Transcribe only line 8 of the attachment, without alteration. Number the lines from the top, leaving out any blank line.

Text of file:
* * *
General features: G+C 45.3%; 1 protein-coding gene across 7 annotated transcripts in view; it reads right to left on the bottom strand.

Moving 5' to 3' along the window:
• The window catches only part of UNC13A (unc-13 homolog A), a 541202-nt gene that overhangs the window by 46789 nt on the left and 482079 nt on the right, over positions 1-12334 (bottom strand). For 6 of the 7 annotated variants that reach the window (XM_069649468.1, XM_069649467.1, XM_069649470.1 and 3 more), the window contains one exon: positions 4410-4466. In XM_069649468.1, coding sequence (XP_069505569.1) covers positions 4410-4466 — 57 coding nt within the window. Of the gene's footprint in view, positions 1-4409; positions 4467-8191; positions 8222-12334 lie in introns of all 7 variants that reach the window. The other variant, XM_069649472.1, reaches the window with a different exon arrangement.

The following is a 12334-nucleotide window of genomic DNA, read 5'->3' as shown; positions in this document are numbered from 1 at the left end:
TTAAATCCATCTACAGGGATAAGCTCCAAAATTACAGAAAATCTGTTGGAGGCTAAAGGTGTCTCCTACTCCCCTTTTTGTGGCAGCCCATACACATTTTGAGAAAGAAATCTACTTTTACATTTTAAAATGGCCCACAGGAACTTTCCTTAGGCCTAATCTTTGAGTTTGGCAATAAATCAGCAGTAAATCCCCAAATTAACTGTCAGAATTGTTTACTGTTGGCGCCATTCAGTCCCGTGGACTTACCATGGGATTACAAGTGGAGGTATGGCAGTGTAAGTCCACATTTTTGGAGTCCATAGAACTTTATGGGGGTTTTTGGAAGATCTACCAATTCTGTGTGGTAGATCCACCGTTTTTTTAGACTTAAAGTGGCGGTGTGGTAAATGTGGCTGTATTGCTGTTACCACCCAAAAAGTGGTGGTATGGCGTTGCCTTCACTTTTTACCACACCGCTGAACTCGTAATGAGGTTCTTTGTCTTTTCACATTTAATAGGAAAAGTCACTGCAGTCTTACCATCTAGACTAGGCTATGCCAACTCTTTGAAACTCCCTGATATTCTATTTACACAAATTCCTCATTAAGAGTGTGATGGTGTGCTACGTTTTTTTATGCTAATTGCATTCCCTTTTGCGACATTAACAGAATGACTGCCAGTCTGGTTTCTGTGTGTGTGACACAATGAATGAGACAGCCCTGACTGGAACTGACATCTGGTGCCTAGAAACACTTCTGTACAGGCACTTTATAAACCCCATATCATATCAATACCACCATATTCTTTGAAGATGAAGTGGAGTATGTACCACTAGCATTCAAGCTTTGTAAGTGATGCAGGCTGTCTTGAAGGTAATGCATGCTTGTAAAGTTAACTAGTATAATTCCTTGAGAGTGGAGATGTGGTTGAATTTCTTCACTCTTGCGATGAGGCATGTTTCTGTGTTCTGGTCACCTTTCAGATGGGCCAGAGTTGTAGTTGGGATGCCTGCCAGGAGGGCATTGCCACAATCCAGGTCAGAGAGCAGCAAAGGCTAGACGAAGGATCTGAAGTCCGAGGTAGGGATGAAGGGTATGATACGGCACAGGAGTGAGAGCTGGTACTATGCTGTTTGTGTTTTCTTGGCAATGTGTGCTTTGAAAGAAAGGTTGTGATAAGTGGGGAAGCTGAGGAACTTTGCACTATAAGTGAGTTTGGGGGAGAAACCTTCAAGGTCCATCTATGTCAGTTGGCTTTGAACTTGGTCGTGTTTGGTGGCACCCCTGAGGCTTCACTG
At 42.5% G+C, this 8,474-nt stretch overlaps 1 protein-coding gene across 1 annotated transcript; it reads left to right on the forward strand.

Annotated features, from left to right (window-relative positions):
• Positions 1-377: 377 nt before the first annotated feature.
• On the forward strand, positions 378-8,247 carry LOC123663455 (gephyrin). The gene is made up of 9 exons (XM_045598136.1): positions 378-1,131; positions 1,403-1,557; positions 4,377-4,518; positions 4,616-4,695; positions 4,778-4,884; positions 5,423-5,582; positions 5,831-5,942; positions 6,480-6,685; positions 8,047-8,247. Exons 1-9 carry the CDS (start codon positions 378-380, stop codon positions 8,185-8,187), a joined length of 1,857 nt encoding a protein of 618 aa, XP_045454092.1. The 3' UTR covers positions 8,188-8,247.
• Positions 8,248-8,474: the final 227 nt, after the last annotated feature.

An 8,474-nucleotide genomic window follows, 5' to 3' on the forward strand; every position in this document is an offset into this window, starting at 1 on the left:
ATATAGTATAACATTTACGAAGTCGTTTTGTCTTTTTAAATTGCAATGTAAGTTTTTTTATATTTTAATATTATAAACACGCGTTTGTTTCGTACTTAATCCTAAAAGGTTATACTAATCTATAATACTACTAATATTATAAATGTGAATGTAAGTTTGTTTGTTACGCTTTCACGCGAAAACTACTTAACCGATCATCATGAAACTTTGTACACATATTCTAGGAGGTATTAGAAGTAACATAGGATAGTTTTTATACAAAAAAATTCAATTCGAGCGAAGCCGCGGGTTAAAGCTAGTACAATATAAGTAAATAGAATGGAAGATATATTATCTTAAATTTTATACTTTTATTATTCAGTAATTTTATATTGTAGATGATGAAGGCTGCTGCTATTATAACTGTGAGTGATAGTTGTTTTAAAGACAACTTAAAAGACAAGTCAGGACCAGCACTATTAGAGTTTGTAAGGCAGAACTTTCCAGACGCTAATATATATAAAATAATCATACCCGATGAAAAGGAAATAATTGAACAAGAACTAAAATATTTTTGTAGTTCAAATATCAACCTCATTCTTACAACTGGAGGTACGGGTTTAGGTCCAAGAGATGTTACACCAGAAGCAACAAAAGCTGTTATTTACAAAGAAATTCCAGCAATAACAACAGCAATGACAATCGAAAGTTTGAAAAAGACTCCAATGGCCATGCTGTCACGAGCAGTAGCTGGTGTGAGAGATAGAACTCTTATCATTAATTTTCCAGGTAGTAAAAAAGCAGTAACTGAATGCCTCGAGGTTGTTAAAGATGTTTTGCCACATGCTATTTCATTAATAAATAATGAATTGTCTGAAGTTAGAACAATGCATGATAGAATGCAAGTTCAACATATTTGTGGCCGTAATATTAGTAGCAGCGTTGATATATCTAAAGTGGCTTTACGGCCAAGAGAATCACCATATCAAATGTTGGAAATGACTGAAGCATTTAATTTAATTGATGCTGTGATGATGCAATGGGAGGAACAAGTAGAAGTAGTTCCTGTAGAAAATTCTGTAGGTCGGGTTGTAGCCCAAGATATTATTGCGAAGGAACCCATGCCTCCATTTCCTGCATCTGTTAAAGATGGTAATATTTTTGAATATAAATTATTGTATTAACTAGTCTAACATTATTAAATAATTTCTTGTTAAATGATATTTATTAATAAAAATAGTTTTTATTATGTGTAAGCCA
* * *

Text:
• Positions 1-377: 377 nt before the first annotated feature.